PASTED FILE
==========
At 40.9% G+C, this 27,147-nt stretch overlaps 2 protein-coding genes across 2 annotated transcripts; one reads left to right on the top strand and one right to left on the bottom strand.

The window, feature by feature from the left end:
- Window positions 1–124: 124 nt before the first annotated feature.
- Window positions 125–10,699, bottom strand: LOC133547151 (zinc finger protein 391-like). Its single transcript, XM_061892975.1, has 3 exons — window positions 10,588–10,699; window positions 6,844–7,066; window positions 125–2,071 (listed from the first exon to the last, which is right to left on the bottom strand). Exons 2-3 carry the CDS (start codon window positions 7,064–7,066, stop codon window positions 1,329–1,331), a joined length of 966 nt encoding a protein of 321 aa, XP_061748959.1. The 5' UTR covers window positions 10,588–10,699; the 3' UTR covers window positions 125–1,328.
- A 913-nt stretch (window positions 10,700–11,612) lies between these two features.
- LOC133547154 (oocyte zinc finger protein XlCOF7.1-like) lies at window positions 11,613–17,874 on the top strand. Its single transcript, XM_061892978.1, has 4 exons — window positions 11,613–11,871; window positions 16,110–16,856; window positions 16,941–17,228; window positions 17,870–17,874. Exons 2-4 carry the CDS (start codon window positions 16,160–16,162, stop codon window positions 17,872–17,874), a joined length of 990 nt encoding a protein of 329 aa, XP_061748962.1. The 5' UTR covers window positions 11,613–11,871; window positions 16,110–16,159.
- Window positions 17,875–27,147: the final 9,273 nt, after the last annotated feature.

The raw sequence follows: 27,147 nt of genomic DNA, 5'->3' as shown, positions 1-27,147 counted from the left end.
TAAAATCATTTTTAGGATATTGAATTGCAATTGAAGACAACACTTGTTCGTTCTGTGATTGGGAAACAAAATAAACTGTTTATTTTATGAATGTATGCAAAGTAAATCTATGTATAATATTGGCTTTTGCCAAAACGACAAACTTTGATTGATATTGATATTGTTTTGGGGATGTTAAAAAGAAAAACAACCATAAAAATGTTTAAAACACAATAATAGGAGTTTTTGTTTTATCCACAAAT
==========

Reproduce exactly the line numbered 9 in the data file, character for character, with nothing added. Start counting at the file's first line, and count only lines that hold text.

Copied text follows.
TAAAATCATTTTTAGGATATTGAATTGCAATTGAAGACAACACTTGTTCGTTCTGTGATTGGGAAACAAAATAAACTGTTTATTTTATGAATGTATGCAAAGTAAATCTATGTATAATATTGGCTTTTGCCAAAACGACAAACTTTGATTGATATTGATATTGTTTTGGGGATGTTAAAAAGAAAAACAACCATAAAAATGTTTAAAACACAATAATAGGAGTTTTTGTTTTATCCACAAAT